3/ Paul Manafort met with Robert Mueller's office as part of his cooperation agreement. Following his guilty plea last month to conspiracy against the U.S. and conspiring to obstruct justice, Manafort is required to cooperate "fully, truthfully, completely, and forthrightly … in any and all matters as to which the government deems the cooperation relevant." (Politico)

4/ The intermediary between Roger Stone and WikiLeaks founder Julian Assange told Senate Intelligence Committee that he will plead the Fifth Amendment in response to its subpoena for testimony and documents. Randy Credico spent more than two hours last month testifying before Robert Mueller's grand jury about stolen Democratic emails. Stone, a longtime Trump adviser, said Credico was his intermediary to Assange and WikiLeaks. (Politico)

5/ Trump directed an effort to prevent Stormy Daniels from publishing a description of her alleged sexual encounter with him. In February, Trump instructed his then-lawyer Michael Cohen to seek a restraining order against Daniels through a confidential arbitration proceeding and to coordinate the legal response with his son, Eric Trump. Direct involvement by Trump and his son suggests that Trump's ties to his company continued into 2018, contradicting public statements made at the time by the Trump Organization, the White House, and Michael Cohen. (Wall Street Journal)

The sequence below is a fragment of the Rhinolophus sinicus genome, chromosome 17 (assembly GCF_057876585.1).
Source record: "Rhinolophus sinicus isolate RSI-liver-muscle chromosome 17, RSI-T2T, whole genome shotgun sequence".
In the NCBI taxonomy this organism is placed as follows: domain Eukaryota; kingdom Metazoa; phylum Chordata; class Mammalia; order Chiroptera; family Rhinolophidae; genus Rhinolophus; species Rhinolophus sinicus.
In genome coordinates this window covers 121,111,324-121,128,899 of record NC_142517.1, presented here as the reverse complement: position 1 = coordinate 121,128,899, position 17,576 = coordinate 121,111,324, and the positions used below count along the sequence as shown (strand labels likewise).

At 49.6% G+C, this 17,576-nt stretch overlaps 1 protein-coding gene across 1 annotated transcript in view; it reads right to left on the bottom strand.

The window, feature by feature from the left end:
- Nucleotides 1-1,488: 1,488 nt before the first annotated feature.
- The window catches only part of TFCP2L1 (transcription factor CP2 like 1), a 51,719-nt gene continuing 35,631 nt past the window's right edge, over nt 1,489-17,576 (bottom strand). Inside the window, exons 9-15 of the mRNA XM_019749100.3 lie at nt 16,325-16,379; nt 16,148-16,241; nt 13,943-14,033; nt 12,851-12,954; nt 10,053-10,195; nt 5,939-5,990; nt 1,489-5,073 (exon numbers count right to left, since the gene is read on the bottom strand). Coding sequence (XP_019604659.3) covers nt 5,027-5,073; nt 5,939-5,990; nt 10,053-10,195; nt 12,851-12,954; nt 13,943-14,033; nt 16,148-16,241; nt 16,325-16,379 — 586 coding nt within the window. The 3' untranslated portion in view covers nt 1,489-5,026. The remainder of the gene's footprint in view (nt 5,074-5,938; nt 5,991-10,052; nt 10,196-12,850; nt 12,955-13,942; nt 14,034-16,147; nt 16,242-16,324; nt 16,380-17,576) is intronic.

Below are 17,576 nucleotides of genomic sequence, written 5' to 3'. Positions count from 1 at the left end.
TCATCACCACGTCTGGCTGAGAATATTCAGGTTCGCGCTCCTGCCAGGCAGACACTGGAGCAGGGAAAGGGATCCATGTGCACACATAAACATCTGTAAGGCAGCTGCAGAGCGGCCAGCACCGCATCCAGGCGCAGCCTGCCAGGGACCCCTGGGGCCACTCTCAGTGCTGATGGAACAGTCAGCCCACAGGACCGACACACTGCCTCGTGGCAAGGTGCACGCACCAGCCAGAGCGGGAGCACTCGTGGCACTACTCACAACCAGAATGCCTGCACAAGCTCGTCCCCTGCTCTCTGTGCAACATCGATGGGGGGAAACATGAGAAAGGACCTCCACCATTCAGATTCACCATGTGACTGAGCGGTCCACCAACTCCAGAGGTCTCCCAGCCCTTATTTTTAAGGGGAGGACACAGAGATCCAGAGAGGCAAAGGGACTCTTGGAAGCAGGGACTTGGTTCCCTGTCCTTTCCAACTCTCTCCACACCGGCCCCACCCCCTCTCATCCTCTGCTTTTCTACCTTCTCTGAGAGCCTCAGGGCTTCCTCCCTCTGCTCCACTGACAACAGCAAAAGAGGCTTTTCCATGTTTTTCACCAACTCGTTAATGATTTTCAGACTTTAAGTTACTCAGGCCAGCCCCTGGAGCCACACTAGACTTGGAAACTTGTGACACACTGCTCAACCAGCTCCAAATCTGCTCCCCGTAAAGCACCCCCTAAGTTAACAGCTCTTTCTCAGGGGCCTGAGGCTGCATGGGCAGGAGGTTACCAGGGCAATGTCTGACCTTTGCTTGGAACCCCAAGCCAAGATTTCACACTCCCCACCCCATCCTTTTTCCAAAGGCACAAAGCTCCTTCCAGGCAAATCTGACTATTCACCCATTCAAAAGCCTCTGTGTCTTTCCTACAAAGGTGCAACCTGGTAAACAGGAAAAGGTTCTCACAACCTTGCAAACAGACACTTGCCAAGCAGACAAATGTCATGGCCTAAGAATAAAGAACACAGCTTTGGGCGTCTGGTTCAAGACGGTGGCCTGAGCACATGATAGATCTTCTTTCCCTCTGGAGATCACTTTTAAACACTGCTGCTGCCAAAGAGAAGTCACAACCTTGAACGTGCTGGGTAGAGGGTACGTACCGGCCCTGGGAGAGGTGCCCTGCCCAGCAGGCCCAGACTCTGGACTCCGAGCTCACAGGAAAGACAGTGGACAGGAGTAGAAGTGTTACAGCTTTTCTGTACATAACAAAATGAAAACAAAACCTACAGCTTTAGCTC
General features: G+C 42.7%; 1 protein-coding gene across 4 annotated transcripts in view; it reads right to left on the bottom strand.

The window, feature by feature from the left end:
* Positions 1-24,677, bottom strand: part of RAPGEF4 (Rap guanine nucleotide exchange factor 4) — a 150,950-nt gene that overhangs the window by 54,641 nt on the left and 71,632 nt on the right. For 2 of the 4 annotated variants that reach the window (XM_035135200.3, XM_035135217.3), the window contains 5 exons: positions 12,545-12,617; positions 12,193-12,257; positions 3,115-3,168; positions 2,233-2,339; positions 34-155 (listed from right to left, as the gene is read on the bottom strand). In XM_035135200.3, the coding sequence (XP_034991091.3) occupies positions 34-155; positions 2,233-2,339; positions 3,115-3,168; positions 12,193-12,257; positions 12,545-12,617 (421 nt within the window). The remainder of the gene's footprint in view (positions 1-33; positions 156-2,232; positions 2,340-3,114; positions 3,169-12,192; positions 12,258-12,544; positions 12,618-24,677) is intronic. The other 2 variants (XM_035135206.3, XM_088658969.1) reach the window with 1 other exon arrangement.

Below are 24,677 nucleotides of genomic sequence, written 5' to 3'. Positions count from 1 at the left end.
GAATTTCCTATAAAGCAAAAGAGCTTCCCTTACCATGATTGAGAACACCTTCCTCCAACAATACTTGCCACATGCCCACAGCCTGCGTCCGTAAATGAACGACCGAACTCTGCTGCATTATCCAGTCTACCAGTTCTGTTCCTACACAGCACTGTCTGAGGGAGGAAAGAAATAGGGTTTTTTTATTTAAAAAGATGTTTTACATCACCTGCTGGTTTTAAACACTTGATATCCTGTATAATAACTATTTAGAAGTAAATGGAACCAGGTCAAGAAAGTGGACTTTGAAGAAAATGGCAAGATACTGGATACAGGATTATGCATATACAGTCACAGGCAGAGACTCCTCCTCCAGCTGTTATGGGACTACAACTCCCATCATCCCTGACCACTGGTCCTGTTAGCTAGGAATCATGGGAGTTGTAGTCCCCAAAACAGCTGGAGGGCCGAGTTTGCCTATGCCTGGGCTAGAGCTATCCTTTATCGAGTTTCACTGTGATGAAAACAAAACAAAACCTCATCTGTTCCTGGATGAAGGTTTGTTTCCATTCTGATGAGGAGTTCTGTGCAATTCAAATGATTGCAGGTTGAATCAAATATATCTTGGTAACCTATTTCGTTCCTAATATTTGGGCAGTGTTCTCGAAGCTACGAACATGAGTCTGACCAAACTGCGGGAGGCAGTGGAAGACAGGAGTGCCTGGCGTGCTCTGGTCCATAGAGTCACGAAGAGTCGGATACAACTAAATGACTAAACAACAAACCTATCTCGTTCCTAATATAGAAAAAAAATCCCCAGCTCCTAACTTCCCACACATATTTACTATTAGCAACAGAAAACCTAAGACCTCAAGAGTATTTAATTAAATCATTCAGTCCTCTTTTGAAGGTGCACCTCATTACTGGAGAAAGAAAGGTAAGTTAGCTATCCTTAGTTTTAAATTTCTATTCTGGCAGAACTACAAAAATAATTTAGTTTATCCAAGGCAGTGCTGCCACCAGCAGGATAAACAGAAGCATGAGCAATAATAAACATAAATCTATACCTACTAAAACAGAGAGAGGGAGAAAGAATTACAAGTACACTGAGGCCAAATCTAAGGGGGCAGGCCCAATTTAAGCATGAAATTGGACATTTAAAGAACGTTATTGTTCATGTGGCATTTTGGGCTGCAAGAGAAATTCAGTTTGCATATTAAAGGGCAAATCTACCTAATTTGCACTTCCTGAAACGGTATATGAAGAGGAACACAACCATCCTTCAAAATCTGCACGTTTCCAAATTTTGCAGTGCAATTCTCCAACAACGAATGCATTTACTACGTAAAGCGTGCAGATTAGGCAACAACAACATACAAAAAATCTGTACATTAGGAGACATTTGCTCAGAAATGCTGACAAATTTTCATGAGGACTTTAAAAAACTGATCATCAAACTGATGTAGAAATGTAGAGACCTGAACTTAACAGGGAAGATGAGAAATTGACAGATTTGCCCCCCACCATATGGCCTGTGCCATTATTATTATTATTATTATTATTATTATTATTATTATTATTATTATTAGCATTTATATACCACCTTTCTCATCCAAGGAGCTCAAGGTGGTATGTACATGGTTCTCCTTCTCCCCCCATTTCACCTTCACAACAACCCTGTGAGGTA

6/ The Trump administration is denying visas to the unmarried same-sex partners of foreign diplomats and foreign staff working at the United Nations, making marriage a requirement for foreign couples to remain in the U.S. together. Diplomats with same-sex partners will have until the end of December to get married, or their partners will be sent home in January. Couples could be exposed to prosecution if they return to a country that criminalizes homosexuality or same-sex marriages. 12% of U.N. members states allow same-sex marriage. (Foreign Policy / USA Today / CNN / HuffPost)